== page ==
A Coarse-Grained Approach to Agent-Based Computations: Coarse Bifurcation Analysis, Rare Event Analysis, and a Patch Dynamics Scheme

Monday, November 8, 2010: 12:51 PM
150 D/E Room (Salt Palace Convention Center)
Ping Liu1, William Gear1, Giovanni Samaey2 and Ioannis G. Kevrekidis1, (1)Chemical Engineering, Princeton University, Princeton, NJ, (2)Computer Science, K.U. Leuven, Belgium

Over the last years agent-based modeling has become a well-used simulation and modeling approach for a number of applications, varying from ecology (e.g. [1]) to economics and financial systems [2], and from traffic and supply chain networks [3] to biological [4] and social systems [5]. In many of these applications there exists a spatio-temporal gap between the available description level (individual, microscopic-level) and the desired description level (population, system-level). This gap poses a critical challenge in connecting traditional numerical methods (e.g initial/boundary value problem solvers, eigensolvers) with state-of-art agent-based modeling. Traditional computational tools usually require a coarse-grained model in closed form (i.e. macroscopic equations at the population level).

The Equation-Free approach [6, 7] is a systematic computational methodology aimed at extracting coarse-grained, emergent dynamical information by bridging modern fine-scale (e.g. agent-based) modeling with macroscopic, systems-level, continuum numerical analysis. The methodology is termed “Equation-Free” as it bypasses the derivation of macroscopic evolution equations when these equations conceptually exist but are not available in closed form. This is achieved by using appropriately initialized short bursts of the agent-based simulator to estimate coarse-grained quantities required for continuum numerics (e.g. coarse-grained residuals, actions of coarse-grained Jacobians, etc.).

We illustrate this methodology in a financially motivated agent-based model based on the work of Omurtag and Sirovich [8]. By first constructing what we refer to as the ‘coarse time stepper' [7], coarse bifurcation analysis was performed. For qualitatively different parameter sets we observed both saddle-node and pitchfork bifurcations. Conventionally such coarse bifurcation analysis can only be performed when we know the macroscopic equations in closed form. In the second part of the work we illustrate coarse-grained rare event analysis. Due to the intrinsic stochasticity, close to the turning point the dynamics of the system is better described by a stochastic differential equation (SDE) instead of partial differential equation (PDE). We coarse grained the system first using a 1D coarse reaction coordinate based on the dynamical behavior of the system in that parameter region. Then using the Equation-Free approach we constructed the corresponding effective Fokker-Planck equation of the underlying SDE along this coarse reaction coordinate through short bursts of simulation. After that, the mean escape time for the rare events (in this case, the ‘explosion' of the distribution of the agents' internal states) was estimated using Kramers' formula. The mean escape time from this coarse-grained approach approximates well the one obtained by brute-force temporal agent-based simulations. The required computational time for the Equation-Free approach can be as little as 3.2% of the one required for the brute-force simulations in our computational experiment.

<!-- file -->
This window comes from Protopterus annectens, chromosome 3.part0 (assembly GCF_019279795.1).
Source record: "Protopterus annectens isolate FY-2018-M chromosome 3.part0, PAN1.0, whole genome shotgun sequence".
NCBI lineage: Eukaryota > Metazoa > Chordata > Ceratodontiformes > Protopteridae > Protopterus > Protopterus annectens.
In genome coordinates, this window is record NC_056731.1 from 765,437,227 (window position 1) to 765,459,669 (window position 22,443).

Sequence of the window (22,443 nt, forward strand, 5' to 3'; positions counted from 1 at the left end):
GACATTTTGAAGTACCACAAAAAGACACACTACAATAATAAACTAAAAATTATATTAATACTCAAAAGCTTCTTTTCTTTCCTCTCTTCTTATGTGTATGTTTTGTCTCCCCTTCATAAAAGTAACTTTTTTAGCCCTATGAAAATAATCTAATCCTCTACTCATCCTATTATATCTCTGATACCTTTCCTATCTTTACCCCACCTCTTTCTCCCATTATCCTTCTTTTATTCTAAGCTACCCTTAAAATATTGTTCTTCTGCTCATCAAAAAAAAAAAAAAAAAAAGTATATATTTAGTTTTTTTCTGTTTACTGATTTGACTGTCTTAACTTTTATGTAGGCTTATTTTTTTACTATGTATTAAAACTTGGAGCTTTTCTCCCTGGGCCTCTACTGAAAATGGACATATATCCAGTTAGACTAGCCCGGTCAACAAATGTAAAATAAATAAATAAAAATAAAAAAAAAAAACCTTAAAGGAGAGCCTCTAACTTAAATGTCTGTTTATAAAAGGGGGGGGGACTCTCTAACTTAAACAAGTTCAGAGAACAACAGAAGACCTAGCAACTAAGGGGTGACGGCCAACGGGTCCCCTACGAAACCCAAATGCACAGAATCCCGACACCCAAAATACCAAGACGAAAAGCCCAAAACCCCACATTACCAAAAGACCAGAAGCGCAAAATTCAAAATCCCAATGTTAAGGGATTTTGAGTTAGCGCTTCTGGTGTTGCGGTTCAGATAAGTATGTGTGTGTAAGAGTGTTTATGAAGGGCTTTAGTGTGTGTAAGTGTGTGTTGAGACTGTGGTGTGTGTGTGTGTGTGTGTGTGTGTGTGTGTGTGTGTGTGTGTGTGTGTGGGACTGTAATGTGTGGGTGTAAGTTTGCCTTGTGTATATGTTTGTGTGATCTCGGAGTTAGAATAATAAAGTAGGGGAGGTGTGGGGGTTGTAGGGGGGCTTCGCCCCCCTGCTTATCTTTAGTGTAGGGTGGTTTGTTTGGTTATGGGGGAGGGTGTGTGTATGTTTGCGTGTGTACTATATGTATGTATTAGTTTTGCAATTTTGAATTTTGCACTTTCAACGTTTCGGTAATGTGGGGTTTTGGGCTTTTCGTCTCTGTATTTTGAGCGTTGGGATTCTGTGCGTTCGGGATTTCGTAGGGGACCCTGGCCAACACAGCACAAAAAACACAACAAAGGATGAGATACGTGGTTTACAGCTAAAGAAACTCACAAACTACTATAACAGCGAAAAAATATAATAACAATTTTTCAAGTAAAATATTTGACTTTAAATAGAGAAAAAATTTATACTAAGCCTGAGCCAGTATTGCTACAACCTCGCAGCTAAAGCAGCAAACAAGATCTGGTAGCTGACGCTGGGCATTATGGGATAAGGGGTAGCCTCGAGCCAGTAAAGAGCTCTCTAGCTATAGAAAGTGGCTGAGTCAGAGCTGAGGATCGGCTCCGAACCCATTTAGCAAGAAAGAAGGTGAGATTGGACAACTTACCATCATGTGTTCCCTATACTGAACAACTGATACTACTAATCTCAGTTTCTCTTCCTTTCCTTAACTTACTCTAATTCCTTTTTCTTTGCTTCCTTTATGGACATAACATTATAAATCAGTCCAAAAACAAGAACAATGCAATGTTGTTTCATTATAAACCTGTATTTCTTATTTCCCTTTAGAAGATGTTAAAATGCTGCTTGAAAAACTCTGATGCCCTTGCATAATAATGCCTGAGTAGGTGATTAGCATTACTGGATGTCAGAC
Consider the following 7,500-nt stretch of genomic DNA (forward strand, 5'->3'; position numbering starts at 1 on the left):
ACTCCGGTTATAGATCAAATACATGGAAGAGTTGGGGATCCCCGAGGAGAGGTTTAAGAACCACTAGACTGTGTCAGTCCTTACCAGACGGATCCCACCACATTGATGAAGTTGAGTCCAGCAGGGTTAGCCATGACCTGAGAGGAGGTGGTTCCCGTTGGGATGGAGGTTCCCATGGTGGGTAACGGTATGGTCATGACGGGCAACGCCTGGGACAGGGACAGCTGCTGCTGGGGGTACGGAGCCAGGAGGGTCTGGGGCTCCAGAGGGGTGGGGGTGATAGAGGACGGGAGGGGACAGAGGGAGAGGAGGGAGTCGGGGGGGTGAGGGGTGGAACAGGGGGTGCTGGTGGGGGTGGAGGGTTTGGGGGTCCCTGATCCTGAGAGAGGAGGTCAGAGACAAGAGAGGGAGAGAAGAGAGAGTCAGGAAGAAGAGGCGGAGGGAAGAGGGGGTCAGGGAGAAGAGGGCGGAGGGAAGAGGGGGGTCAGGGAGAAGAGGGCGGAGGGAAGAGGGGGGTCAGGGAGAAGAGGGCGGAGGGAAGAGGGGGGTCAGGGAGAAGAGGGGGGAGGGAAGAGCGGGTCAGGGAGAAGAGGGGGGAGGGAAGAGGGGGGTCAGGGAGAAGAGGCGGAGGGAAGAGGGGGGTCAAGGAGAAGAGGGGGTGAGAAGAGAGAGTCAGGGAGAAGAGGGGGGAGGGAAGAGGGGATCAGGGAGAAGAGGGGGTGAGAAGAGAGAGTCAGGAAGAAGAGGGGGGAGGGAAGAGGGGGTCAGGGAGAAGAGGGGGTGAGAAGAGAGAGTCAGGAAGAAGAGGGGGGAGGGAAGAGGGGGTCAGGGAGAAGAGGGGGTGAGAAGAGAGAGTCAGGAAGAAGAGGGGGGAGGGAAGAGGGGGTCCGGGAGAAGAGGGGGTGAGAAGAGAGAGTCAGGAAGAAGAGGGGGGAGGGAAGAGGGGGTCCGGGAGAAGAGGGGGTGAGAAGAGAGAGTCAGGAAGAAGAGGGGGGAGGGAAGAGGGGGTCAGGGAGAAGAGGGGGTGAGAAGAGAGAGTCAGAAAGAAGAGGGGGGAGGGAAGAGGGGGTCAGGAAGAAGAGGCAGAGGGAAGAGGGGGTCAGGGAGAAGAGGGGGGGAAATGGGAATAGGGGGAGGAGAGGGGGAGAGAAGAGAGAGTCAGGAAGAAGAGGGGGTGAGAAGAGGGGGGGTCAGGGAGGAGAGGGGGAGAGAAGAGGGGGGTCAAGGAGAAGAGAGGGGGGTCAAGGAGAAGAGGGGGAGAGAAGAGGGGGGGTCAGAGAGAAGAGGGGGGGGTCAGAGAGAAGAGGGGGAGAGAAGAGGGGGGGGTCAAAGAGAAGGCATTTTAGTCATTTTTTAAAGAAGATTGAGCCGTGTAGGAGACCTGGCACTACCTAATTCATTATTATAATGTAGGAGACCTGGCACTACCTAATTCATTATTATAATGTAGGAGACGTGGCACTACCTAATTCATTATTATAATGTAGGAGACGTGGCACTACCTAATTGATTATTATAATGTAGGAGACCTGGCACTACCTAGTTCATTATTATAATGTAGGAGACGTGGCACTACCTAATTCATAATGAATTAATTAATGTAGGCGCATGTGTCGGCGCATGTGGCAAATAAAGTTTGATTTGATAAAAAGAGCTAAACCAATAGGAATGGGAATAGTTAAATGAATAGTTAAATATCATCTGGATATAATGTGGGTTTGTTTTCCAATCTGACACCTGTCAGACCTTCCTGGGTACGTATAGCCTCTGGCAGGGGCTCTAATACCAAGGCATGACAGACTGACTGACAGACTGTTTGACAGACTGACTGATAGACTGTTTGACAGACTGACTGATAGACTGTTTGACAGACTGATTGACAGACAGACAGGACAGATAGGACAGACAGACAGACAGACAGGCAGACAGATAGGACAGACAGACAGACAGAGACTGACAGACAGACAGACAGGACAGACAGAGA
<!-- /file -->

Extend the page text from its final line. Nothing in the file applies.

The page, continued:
A data mining technique -diffusion maps [9, 10] - is then applied as an alternative approach to extract the coarse variables (the coarse reaction coordinate, previously identified based on physical intuition). The diffusion map technique is a nonlinear dimensionality reduction technique that systematically extracts dynamically meaningful coarse variables directly from the data generated from simulations. We observed that the intuition based coarse variable showed a good linear correlation with the diffusion map-based coarse variable.

In the third part of this work we illustrate another important building block of the Equation-Free approach – the patch dynamics scheme [7, 11]. Evolving microscopic evolution laws over long time and large space can be computationally expensive, and sometimes even infeasible. In order to overcome this difficulty, the patch dynamics computational scheme is designed to perform numerical simulations of unavailable equations on macroscopic time and length scales by exploiting smoothness of the macroscopic properties. In the patch dynamics scheme, expensive microscopic simulations are only run in a small fraction of both the space and the time domain. The combined savings in the space and time domain can yield significant overall savings in terms of the computational cost. Furthermore, considering the fact that the microscopic simulations can be executed in parallel using multi-core computer clusters, it can provide us with additional overall savings in terms of the wall-clock time. Currently we are working on applying this scheme to accelerate agent-based simulations. As a start, we applied the patch dynamics scheme to a toy PDE model based on the same agent-based financial market problem, and we have promising initial results. We expect that as more effort is spent and as experience accumulates, the benefits from a patch dynamics scheme in agent-based multi-scale simulations will be more readily realized.

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